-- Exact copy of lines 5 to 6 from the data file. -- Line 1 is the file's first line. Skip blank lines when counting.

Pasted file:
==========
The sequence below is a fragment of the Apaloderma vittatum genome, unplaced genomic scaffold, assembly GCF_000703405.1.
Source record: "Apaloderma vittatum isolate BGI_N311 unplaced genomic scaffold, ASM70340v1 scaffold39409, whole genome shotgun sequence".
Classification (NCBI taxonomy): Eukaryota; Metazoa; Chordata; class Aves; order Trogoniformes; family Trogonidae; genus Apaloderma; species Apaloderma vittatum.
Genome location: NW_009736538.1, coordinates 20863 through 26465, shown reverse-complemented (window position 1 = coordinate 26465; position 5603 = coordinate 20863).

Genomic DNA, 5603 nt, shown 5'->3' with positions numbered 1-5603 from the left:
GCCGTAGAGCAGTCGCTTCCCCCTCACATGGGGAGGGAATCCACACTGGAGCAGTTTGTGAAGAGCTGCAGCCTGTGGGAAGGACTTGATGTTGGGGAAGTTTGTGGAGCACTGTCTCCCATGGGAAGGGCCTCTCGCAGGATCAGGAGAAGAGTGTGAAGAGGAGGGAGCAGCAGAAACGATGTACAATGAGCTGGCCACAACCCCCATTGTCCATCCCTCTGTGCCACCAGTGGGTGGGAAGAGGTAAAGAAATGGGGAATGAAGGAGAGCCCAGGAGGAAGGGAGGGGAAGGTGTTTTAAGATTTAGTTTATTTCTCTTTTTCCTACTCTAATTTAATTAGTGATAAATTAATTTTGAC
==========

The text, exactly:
Genomic DNA, 5603 nt, shown 5'->3' with positions numbered 1-5603 from the left:
GCCGTAGAGCAGTCGCTTCCCCCTCACATGGGGAGGGAATCCACACTGGAGCAGTTTGTGAAGAGCTGCAGCCTGTGGGAAGGACTTGATGTTGGGGAAGTTTGTGGAGCACTGTCTCCCATGGGAAGGGCCTCTCGCAGGATCAGGAGAAGAGTGTGAAGAGGAGGGAGCAGCAGAAACGATGTACAATGAGCTGGCCACAACCCCCATTGTCCATCCCTCTGTGCCACCAGTGGGTGGGAAGAGGTAAAGAAATGGGGAATGAAGGAGAGCCCAGGAGGAAGGGAGGGGAAGGTGTTTTAAGATTTAGTTTATTTCTCTTTTTCCTACTCTAATTTAATTAGTGATAAATTAATTTTGAC